Leo Lionni's A Color of his Own is a favorite of mine for storytimes as well as giving to grown up friends. A little chameleon feels lonely and different because he changes colors wherever he goes, while all the other animals have a color of their own. He tries to find a solution by staying in one place, but the leaf he's on changes colors and falls. When he meets another chameleon, older and wiser, he asks, "Won't we ever have a color of our own?" and the other fellow says sadly, no, but "why don't we stay together? We will still change color wherever we go, but you and I will always be alike."
And so they remained side by side. They were green together, and purple, and yellow, and red with white polka dots. And they lived happily ever after.
Awwww. Lionni's paintings are always top shelf, but giving a chameleon such an expressive smile is one of those picture book feats that really deserves some praise.

Tiny books make great valentines, and Maurice Sendak's Nutshell Library is probably the best collection of tiny books ever. One a day for the few days before the 14th, perhaps? I've written about these before. The sturdy little box contains Sendak's Alligators All Around, Chicken Soup with Rice, One Was Johnny, and the inimitable Pierre, all in tiny hardcover. Wanna be the best valentiner ever? Get 'em in french.

Not romantic, not about love, but a little charmer we've loved all winter is The Quiet Book, by Deborah Underwood and illustrated by Renata Liwska. Here are some kinds of quiet that there are:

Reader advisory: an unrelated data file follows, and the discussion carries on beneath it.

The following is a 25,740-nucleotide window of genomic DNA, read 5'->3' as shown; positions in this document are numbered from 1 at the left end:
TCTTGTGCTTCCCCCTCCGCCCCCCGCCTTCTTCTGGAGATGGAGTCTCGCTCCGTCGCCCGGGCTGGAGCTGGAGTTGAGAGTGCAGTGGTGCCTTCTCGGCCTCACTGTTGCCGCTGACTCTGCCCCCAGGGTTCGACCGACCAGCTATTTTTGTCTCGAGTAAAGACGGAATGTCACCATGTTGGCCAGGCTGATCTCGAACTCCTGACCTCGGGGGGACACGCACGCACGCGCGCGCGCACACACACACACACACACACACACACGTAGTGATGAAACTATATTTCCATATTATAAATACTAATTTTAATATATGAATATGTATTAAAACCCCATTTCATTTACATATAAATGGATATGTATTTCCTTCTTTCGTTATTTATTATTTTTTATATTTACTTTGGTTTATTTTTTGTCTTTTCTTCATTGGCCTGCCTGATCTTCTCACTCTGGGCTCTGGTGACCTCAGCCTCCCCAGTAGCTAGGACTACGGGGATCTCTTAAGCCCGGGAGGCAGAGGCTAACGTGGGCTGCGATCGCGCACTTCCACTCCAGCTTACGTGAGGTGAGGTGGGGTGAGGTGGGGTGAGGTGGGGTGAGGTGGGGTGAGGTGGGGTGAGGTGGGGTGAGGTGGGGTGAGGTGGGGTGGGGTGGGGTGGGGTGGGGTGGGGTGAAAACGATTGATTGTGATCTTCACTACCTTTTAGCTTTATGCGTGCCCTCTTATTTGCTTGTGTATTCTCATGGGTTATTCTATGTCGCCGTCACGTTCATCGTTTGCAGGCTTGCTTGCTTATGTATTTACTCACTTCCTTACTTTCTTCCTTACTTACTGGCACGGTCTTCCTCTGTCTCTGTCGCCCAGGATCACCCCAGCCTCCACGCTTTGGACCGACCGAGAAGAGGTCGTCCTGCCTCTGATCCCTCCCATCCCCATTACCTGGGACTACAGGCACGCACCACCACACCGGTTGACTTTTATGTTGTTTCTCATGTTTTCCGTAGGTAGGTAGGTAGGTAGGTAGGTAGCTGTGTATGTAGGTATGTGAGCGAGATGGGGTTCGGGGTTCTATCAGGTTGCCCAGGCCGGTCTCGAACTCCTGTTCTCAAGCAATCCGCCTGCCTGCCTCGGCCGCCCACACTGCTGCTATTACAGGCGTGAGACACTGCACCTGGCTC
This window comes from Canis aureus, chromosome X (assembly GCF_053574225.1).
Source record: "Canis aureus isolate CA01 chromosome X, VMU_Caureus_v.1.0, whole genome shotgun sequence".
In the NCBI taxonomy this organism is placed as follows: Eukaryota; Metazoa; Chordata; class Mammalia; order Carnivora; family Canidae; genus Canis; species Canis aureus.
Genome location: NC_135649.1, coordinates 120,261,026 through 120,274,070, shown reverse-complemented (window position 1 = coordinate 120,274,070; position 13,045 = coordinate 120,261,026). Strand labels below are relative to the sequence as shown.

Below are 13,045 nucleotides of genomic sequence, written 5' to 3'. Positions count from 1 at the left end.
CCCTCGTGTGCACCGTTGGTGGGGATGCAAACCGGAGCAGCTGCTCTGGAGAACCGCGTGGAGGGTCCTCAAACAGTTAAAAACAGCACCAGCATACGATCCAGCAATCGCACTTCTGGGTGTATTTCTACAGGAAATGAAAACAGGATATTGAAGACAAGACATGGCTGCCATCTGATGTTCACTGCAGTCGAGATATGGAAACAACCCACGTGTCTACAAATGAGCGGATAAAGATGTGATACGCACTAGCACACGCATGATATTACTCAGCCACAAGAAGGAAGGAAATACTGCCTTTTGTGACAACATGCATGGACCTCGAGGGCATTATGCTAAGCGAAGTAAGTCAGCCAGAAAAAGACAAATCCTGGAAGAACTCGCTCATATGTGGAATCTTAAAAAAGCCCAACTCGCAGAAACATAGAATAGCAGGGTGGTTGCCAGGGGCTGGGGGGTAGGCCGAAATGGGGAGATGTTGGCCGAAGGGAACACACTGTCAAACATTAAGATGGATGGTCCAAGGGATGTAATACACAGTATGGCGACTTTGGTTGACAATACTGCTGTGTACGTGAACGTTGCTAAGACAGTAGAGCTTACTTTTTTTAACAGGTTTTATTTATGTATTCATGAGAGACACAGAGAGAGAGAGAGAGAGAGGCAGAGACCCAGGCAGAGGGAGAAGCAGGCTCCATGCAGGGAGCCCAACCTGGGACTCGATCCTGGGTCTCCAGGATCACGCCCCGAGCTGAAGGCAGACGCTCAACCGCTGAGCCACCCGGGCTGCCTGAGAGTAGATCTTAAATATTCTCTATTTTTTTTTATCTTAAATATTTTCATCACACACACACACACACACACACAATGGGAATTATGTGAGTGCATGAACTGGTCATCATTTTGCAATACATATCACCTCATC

Jelly side down quiet

Car ride at night quiet

Swimming underwater quiet

Last one to get picked up from school quiet

Top of the roller coaster quiet

Best friends don't need to talk quiet

Right before you yell "SURPRISE!" quiet
And there are more, of course. The illustrations are exactly right, that's all I can say. You really need to take a minute to sit with it, to look at each moment and find all the little details that are going to win your heart. It's a bit of a valentine because of the way the friends throughout the story spend quality quiet time together, throwing stones and reading books and hiding behind furniture. And it's on the small side for a picture book, so it feels just right in your hands as a little token of affection.

-Anna, Kids Books

Monday, February 07, 2011

Martin Luther King, Jr.

This year my Martin Luther King Day post did not come together in time to go up here, which is my fault (January is a big deal in the Kids Department because of the ALA awards, which we will blog about later). What I was trying to do was give some examples of kids books that speak to his legacy as opposed to just another list of King biographies. The man was working for something a lot more complex than just specific civil rights legislation, and I sometimes wish his holiday wasn't spent mostly talking about the man himself. Since it's February now and Black History Month, it seems this post is worth putting up here anyway. If exploring King's legacy isn't a fitting way to honor the month, I don't know what would be. I think kids are best served by studying historical figures in context (as opposed to a bulleted list of biographical information), and the following resources are a great place to start.